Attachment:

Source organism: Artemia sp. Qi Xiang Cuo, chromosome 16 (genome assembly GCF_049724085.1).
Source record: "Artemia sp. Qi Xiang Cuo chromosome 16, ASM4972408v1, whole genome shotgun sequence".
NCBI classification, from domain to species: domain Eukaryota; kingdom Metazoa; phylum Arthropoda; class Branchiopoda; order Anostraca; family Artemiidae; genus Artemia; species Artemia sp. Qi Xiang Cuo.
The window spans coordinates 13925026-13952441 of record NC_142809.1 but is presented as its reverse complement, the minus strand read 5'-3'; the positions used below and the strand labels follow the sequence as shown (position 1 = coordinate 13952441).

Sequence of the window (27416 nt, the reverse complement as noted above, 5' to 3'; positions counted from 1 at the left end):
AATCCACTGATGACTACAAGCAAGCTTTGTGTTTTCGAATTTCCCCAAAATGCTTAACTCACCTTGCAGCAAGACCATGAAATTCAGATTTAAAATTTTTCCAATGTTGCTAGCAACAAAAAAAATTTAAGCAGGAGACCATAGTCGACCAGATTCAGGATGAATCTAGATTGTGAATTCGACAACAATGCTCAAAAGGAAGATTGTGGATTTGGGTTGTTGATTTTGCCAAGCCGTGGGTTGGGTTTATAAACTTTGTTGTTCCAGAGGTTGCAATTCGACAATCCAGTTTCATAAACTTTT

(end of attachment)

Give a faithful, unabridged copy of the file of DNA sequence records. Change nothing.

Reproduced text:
Source organism: Artemia sp. Qi Xiang Cuo, chromosome 16 (genome assembly GCF_049724085.1).
Source record: "Artemia sp. Qi Xiang Cuo chromosome 16, ASM4972408v1, whole genome shotgun sequence".
NCBI classification, from domain to species: domain Eukaryota; kingdom Metazoa; phylum Arthropoda; class Branchiopoda; order Anostraca; family Artemiidae; genus Artemia; species Artemia sp. Qi Xiang Cuo.
The window spans coordinates 13925026-13952441 of record NC_142809.1 but is presented as its reverse complement, the minus strand read 5'-3'; the positions used below and the strand labels follow the sequence as shown (position 1 = coordinate 13952441).

Sequence of the window (27416 nt, the reverse complement as noted above, 5' to 3'; positions counted from 1 at the left end):
AATCCACTGATGACTACAAGCAAGCTTTGTGTTTTCGAATTTCCCCAAAATGCTTAACTCACCTTGCAGCAAGACCATGAAATTCAGATTTAAAATTTTTCCAATGTTGCTAGCAACAAAAAAAATTTAAGCAGGAGACCATAGTCGACCAGATTCAGGATGAATCTAGATTGTGAATTCGACAACAATGCTCAAAAGGAAGATTGTGGATTTGGGTTGTTGATTTTGCCAAGCCGTGGGTTGGGTTTATAAACTTTGTTGTTCCAGAGGTTGCAATTCGACAATCCAGTTTCATAAACTTTT